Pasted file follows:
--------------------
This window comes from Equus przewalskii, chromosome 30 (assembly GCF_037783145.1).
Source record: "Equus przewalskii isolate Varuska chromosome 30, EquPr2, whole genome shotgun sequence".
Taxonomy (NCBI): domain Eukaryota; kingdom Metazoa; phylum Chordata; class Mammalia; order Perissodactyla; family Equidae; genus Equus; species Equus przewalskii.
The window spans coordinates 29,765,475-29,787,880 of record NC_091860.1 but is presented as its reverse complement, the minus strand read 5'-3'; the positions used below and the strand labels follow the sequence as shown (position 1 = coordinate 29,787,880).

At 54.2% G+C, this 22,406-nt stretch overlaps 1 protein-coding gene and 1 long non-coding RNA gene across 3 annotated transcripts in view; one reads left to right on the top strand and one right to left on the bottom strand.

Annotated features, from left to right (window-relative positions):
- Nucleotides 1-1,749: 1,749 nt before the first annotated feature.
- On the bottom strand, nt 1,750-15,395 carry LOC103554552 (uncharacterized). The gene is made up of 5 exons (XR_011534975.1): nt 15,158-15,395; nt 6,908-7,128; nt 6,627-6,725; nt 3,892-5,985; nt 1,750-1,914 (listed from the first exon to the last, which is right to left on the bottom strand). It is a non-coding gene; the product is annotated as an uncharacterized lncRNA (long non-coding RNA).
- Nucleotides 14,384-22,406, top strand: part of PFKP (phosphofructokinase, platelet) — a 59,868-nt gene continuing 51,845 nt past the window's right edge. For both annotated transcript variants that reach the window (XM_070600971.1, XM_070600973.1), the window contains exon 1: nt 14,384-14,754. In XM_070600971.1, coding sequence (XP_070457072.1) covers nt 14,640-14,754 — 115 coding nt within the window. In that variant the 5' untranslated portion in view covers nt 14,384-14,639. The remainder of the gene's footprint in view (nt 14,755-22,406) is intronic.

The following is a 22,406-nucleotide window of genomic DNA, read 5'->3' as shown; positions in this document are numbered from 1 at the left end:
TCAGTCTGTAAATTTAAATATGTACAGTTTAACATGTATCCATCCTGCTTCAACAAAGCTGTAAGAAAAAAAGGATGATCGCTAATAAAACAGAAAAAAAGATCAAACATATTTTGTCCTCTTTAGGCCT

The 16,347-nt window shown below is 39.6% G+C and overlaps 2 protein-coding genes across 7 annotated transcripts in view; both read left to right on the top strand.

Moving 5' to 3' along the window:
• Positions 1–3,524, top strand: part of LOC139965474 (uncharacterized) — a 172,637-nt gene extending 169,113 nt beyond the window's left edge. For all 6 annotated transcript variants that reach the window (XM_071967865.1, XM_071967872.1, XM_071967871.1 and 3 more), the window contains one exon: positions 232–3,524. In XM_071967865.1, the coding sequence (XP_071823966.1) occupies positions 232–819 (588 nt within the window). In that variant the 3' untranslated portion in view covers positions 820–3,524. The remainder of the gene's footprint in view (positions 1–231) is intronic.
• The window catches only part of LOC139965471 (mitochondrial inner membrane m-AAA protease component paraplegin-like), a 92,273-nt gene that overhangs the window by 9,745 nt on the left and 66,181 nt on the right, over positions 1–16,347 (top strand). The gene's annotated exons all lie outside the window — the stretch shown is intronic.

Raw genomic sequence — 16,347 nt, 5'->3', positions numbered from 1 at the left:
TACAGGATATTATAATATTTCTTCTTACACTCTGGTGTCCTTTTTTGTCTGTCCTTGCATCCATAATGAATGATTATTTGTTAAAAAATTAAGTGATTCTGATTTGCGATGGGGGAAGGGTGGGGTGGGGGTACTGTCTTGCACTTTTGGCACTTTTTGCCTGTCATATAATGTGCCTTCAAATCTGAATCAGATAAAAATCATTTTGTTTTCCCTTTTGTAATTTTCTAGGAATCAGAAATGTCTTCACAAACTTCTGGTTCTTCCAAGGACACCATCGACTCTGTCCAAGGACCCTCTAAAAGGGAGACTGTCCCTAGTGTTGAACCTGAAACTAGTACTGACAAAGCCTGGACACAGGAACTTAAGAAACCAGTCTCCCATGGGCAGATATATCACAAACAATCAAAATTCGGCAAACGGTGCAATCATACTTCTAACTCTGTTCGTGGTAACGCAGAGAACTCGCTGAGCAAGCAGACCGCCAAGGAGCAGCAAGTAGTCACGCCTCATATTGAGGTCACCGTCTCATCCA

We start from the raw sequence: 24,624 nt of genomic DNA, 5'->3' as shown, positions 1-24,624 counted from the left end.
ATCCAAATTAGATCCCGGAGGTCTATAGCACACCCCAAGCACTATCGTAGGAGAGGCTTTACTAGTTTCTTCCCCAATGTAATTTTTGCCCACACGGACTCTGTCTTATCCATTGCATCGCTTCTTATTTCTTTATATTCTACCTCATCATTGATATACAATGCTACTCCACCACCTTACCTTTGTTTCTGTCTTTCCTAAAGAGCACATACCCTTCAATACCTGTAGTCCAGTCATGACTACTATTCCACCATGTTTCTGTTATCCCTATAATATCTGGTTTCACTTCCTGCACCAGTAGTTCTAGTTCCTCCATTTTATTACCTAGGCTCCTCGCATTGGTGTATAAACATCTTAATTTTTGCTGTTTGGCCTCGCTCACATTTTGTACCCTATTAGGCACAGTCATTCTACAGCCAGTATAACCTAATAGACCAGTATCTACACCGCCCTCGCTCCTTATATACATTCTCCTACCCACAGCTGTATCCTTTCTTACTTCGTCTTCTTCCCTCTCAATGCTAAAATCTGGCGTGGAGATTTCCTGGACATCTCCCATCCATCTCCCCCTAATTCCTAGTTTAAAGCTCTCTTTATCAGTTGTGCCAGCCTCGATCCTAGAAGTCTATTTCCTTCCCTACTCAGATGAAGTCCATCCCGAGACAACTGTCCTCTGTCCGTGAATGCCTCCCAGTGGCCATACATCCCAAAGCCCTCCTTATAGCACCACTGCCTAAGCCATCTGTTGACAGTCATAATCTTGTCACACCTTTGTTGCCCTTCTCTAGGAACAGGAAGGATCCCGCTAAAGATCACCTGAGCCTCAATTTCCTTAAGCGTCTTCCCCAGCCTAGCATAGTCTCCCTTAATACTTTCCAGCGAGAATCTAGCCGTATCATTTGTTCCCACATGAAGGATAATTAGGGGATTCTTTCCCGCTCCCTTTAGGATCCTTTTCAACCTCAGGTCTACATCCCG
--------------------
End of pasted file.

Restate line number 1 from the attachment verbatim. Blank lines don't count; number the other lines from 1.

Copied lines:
This window comes from Equus przewalskii, chromosome 30 (assembly GCF_037783145.1).